Hosea 13 – Silver and God

Hosea 13 Bible with Chocolove Dark Chocolate Coffee Crunch

Today’s ChocolateChocolove Dark Chocolate Coffee Crunch

Today’s PassageHosea 13

I’m wary of drawing analogies between our present-day situations and those in the Bible. Sometimes the Bible isn’t about you. Moses’ story doesn’t exist solely so you can draw parallels between the Exodus and your putting in your two weeks’ notice at your old job. God made Moses a unique individual and called him to a specific historical purpose; he had a particular relationship with God, and he isn’t just a vehicle for our modern-world metaphors.

That said, man: if Hosea 13 doesn’t seem to me like it could be about 21st-century America.

The chapter is about idolatry, which, as I’ve noted before, refers in the Hebrew scriptures to the act of worshipping an actual physical statue of a god. In Hosea’s day, the people of Israel made idols out of precious metals and other materials. Earlier Hosea mentioned gold and wood (cf. 2:8, 4:12), but here he specifies the work of a silversmith:

And now they sin more and more,
And make for themselves molten images,
Idols skillfully made from their silver,
All of them the work of craftsmen.
They say of them, “Let the men who sacrifice kiss the calves!” (2)

Hosea’s countrymen encourage each other not only to offer sacrifices, but to kiss the bovine statues representing the Baals. Israel has fostered a culture of idolatry.

In America, we too have fostered a culture of idolatry, in the broader sense of worshipping lesser things. The object of our devotion? Money. If coins hadn’t been rendered so trivial in the past few decades by inflation and digital transactions, I could legitimately say our gods are just tiny idols stamped out by a machine rather than sculpted by a craftsman. Paul tells us to kill off “greed, which is idolatry” (Colossians 3:5). The connection was readily apparent in an economy where currency meant coins: literal cold, hard cash. America may have gone off the gold standard, but the same idolatrous attitude is alive and well in our hearts, even as our money takes increasingly abstract forms.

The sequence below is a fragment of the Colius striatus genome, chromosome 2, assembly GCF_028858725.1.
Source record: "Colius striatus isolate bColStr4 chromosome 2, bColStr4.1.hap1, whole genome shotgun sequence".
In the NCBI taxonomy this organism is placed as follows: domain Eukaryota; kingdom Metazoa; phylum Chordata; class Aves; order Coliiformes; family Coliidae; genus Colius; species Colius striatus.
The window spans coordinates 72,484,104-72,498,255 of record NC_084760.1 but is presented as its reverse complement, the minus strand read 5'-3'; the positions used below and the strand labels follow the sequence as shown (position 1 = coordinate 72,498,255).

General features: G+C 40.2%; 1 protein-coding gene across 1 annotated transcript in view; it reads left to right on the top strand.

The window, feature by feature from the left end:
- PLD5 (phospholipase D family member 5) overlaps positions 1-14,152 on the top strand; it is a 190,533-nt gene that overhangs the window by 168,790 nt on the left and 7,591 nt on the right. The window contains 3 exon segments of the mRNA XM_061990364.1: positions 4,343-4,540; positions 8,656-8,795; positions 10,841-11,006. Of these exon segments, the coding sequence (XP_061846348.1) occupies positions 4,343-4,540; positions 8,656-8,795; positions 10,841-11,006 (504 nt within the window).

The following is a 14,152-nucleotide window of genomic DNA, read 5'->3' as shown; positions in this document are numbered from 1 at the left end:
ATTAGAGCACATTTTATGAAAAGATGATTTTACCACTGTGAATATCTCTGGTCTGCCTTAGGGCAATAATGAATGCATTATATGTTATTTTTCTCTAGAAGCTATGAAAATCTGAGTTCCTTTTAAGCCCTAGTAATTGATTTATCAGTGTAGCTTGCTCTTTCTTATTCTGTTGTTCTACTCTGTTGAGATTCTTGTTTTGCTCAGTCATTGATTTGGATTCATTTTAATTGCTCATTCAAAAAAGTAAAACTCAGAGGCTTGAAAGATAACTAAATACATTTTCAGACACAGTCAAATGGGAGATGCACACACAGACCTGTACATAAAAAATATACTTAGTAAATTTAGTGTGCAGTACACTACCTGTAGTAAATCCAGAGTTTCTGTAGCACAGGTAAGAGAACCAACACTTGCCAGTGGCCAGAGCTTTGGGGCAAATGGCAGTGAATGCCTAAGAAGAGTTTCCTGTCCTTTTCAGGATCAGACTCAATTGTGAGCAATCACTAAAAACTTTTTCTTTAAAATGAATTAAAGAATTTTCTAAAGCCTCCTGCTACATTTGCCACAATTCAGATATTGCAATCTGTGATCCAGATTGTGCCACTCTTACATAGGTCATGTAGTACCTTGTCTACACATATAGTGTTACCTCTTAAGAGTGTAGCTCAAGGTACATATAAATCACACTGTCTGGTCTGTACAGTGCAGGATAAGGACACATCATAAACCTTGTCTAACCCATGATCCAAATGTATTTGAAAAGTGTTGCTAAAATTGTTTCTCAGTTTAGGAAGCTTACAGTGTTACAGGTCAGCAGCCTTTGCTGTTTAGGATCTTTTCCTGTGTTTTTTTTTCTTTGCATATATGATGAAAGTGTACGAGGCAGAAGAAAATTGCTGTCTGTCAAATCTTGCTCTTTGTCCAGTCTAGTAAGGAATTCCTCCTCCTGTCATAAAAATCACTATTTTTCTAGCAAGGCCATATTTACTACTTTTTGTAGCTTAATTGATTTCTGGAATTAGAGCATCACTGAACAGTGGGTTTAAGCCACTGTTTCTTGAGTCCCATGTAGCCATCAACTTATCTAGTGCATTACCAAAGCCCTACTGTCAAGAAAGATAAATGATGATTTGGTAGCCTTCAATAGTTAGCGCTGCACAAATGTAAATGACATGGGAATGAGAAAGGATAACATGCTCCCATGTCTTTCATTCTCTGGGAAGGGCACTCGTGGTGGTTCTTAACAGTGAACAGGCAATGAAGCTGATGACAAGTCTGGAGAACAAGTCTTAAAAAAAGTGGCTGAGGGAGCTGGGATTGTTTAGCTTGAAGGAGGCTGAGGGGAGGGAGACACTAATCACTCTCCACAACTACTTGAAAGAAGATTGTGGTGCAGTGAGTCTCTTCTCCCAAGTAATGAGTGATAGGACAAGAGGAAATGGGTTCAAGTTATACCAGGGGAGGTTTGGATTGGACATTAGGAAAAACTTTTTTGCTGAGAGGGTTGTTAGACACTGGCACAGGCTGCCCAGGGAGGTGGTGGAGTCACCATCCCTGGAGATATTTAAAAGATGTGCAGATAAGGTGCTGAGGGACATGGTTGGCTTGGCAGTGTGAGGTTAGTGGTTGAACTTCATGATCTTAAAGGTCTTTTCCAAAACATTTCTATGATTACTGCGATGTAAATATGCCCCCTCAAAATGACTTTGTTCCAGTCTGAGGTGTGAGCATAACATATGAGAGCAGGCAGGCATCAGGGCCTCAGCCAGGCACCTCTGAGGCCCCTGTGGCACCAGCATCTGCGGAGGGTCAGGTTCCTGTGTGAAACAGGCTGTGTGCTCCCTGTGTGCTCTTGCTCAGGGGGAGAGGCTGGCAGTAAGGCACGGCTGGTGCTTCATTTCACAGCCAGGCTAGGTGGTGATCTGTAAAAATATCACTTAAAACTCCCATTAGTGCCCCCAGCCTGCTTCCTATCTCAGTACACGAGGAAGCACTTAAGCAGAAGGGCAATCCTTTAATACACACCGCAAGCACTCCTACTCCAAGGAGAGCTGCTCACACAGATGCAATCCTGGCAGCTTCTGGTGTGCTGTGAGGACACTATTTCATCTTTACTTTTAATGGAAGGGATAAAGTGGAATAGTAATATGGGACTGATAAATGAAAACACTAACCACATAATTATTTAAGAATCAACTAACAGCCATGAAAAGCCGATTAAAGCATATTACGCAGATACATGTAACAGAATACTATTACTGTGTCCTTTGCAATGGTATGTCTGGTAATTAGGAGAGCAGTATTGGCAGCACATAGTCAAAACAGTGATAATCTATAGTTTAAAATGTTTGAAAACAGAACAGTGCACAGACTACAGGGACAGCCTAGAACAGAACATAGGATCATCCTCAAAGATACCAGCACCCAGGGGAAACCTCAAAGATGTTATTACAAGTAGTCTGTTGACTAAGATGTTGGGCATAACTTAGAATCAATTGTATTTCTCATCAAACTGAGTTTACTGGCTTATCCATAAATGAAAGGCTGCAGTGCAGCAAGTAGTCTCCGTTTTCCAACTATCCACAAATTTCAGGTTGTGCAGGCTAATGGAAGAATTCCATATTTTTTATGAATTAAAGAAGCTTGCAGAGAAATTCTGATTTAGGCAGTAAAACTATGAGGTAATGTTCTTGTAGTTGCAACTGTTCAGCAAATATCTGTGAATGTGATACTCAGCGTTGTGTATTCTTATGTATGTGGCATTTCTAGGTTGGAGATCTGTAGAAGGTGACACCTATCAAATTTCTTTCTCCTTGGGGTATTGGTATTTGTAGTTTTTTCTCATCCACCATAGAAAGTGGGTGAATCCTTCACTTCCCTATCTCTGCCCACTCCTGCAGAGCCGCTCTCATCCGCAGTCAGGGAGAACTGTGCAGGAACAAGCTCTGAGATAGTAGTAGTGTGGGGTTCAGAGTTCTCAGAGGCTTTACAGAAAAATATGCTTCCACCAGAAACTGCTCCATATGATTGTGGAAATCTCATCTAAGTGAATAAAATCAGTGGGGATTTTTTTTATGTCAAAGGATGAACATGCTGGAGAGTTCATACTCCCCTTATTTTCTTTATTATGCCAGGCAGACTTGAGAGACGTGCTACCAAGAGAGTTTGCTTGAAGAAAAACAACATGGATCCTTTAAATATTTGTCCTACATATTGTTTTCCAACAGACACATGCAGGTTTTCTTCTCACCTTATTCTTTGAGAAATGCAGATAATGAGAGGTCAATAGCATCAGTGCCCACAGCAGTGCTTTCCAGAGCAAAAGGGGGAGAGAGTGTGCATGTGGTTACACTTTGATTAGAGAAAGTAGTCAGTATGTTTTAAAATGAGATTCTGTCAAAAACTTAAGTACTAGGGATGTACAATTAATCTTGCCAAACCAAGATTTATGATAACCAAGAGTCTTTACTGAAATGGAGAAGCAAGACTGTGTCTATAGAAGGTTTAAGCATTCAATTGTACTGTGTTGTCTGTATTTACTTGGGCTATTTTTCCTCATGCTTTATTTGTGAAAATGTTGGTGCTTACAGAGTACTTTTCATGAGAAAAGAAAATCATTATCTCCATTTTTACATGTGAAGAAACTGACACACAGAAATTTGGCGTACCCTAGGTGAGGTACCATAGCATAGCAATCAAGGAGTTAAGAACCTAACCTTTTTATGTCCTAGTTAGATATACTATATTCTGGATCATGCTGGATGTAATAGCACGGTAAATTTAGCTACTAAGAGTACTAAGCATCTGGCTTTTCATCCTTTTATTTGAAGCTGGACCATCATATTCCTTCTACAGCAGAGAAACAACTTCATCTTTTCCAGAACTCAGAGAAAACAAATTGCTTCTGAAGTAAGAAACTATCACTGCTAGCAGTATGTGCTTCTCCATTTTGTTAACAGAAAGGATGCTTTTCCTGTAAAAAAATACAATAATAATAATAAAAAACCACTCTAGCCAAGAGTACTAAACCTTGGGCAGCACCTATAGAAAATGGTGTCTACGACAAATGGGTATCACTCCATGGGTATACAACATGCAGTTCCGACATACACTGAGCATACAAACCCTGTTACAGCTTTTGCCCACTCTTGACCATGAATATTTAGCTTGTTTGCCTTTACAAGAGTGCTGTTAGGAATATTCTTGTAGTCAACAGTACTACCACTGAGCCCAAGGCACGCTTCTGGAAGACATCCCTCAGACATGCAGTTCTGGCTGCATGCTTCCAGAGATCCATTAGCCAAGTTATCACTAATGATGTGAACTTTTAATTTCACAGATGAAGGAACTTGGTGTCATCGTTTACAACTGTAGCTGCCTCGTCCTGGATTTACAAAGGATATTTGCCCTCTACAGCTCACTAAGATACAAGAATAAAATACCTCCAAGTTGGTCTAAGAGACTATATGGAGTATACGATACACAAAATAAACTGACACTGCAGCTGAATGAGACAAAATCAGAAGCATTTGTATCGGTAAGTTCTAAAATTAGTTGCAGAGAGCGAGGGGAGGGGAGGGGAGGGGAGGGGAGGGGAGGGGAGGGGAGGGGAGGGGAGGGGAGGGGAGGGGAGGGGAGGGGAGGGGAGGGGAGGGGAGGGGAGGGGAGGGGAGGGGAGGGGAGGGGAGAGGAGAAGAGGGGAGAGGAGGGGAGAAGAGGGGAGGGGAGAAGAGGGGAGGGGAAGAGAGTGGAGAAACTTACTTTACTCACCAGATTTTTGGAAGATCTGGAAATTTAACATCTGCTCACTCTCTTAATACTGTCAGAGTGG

Attitudes like this don’t happen overnight. Hosea traces their formation in the hearts of his fellow Israelites: “As they had their pasture, they became satisfied, and being satisfied, their heart became proud; therefore they forgot Me” (6). I can’t help recalling Yoda’s “fear is the path to the Dark Side” progression: fear leads to anger, anger leads to hate, hate leads to suffering. Similarly, according to Hosea, prosperity leads to satisfaction, satisfaction leads to pride, and pride leads to forgetting God. Prosperity isn’t necessarily or inevitably the path to the Idolatrous Side, but it certainly was for Israel, and we in America are certainly prosperous.

The imagined gods of mythology can’t save us. Statues can’t save us. Wealth can’t save us. Speaking through Hosea, God reminds us that only he can save: “You were not to know any god except Me, for there is no savior besides Me” (4). He’s speaking in the context of the Exodus from Egypt, and in the next verse, it becomes clear that he’s referring specifically to salvation from the hazards of the desert: “I cared for you in the wilderness, in the land of drought” (5). But I think it’s fair to extend our understanding of salvation to a broader sense. Sated with material goods, we forget our spiritual need for God, for a being who can save us from ourselves.

Prosperity leads to satisfaction. Satisfaction might have led to gratitude. But for the people of Israel, it led to pride. What has it led to for present-day America?

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